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VAS

Punitive fines will gag media, starve public of information

COMMENTARY
By David Ohito | November 2nd 2013
                   David Ohito Standard Editor

David Ohito
[email protected]

The warning signs were very clear that some people were keen on whittling down media freedom and reversing gains made on free press and Kenya’s democracy at large. The absurd impact of these draconian and retrogressive laws to gag media will be felt by majority of Kenyans but more importantly those who have relied on community or vernacular radio stations as their sole source of information.

In short, Kenya is preparing the media environment to be the place exclusively for large media houses with financial muscle and infrastructure.

Such important media channels that address community interests as opposed to national interests will suffer a big blow.

Out of more than 100 radio channels, hardly five can survive a penalty of Sh20 million in a year.

It means the robust media climate enjoyed and thousands of jobs in the media industry are staring fresh risks comparable to what was witnessed under the single party era dictatorship.

The Kenya Information and Communication (Amendment) Bill passed by the National Assembly Thursday, with just one stakeholder meeting convened, went ahead and rubbished all the good work done in the Media Council of Kenya Bill with proper complaints resolution mechanisms in place.

The Media Council of Kenya is now but a toothless dog with its work duplicated in the Multimedia Tribunal. Despite many assurances echoed by President Uhuru Kenyatta and Deputy President William Ruto that the Jubilee administration would ensure fairplay and implement laws spelled out under Article 34 of the Constitution, the National Assembly went ahead to endorse questionable laws.

Recently, Uhuru challenged the media to be responsible in their reportage and accused sections of the press of glorifying terrorism during the Westgate tragedy, saying coverage fell below ethical standards.

Article 34 of the Constitution on Freedom of the Media provides that Parliament shall enact legislation that provides for the body.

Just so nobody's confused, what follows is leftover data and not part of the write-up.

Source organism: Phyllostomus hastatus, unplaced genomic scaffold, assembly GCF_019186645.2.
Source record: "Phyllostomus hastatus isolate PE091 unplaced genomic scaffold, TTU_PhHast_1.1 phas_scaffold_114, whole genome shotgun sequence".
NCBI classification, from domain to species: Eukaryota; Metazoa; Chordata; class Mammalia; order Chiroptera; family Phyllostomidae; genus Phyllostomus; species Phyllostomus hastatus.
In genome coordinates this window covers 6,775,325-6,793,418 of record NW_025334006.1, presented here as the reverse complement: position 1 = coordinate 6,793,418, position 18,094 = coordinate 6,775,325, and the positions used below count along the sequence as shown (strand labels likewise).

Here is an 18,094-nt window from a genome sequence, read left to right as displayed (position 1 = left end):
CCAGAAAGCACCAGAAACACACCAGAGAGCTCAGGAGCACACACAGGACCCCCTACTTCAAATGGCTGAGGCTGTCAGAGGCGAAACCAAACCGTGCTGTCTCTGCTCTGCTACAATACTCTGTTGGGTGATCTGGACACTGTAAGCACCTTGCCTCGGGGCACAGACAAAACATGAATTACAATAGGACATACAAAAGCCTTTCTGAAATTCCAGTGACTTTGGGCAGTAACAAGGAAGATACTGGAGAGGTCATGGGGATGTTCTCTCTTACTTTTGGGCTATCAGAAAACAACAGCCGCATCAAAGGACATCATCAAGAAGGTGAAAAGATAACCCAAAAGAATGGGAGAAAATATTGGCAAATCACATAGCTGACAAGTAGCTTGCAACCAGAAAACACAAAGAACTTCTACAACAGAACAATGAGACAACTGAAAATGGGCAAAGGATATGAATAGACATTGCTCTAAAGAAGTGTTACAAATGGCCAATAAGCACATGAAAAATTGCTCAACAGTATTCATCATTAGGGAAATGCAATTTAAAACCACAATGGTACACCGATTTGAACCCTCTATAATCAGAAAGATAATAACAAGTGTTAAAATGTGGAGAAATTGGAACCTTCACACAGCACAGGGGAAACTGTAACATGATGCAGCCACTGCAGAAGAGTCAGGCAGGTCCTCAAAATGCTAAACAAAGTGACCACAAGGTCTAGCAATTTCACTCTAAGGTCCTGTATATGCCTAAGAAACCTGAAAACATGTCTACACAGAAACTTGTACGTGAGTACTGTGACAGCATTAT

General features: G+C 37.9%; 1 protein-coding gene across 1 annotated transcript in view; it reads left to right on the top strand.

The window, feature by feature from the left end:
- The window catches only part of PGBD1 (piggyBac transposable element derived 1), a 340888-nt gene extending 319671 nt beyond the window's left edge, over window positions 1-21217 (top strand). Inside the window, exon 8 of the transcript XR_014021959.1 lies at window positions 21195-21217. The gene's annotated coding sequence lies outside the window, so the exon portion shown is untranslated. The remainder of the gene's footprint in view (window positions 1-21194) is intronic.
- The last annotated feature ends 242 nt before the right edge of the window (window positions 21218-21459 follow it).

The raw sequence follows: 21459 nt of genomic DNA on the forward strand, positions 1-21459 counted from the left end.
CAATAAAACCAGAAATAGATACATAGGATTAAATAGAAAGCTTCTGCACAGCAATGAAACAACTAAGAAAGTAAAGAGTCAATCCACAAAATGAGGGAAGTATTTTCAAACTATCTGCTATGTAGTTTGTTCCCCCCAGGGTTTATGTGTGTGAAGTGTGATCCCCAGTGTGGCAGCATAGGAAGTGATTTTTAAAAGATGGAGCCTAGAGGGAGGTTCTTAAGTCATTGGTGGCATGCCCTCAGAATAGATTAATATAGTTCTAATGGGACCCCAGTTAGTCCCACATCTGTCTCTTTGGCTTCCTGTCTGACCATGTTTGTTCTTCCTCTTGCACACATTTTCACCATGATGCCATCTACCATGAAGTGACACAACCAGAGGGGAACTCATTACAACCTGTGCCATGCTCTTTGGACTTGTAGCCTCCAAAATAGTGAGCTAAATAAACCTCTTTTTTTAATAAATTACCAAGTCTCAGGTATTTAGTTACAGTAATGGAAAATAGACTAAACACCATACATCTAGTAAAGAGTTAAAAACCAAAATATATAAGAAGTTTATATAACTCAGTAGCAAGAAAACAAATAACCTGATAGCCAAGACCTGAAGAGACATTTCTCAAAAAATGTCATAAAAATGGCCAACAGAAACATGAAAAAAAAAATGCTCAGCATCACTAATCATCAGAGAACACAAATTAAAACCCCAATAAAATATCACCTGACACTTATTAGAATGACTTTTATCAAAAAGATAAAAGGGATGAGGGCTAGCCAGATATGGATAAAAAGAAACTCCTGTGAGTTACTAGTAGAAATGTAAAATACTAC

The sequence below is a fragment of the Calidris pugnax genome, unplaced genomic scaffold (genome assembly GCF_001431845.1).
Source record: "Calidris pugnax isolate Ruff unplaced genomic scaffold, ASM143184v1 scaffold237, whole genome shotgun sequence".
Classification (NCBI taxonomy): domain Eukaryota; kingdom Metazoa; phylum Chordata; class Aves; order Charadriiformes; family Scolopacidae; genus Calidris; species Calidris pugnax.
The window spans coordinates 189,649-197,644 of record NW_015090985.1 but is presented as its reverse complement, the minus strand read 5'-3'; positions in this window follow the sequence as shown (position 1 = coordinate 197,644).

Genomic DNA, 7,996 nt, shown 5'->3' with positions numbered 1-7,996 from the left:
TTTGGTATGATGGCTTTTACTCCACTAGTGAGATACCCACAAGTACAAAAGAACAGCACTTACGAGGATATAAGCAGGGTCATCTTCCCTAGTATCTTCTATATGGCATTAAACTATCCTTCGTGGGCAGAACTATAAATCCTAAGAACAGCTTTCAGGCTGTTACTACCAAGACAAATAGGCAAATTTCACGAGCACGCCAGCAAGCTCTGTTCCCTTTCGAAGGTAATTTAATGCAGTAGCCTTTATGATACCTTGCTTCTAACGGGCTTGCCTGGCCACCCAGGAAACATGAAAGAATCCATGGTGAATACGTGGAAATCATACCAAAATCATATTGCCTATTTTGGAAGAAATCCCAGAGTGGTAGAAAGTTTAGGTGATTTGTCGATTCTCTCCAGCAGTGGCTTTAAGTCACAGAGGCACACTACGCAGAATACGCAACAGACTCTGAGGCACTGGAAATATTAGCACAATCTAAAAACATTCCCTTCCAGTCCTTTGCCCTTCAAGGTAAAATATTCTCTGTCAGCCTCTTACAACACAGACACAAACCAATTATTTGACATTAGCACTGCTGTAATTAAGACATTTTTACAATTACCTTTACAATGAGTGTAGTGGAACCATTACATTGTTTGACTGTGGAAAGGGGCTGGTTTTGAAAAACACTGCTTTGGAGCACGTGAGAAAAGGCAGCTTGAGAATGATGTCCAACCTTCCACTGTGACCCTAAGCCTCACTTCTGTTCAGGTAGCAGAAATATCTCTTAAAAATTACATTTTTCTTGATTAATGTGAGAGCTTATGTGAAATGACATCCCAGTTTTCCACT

Article 34(5) of the Constitution of Kenya 2010 provides that ‘… Parliament shall enact legislation that provides for the establishment of a body which shall: Be independent of control by government, political interests or commercial interests; Reflect the interests of all sections of society; and Set media standards and regulate and monitor compliance with those standards.’

But when the time to pass the laws came, very punitive measures were introduced and which were not vetted and endorsed by the Commission for Implementation of the Constitution.

Worse still, under the noses of vested interests at the Ministry of Information, Communication and Technology, retrogressive and draconian clauses were sneaked in contrary to stakeholder inputs.

The big issue emerging is that it will kill the small players who had catered for the interests of may local people largely excluded by mainstream media.

Analysts see the hefty fines imposed under a tribunal which will be addressing media complaints as very punitive and impractical.

The tribunal will wield powers and impose hefty fines against individual journalists perceived to be critical of government and powerful individuals. They may be ordered to pay up to Sh1 million as fines as the media house pays Sh20 million.

Worse still in the clauses will be the powers to recommend the suspension and or deregister journalists a function that is only performed by the professional associations.

The draconian pieces of legislation are contained in the decision the tribunal will able to make. And says in part under article 102E of KICA Bill 2013 that the journalists and media houses risk hefty fines should they violate Media Act, the Kenya information and Communication Act or the code of conduct.

With such heavy penalties a considerable section of the population which has relied on vernacular and community radio stations or newspapers and magazines with small circulation will simply be shut out of business.

The media has been fearing offenses of defamation, publishing false information and being in possession of information illegally but now a fourth scare of hefty fines adds to the number of nooses dangling dangerously over the head of the journalists.

Observers are also querying the poor drafting in which the Multi-Media tribunal is set to be having seven members but only four and the chair are clearly defined leaving two faceless individuals to determine the cases against media houses and journalists.


 

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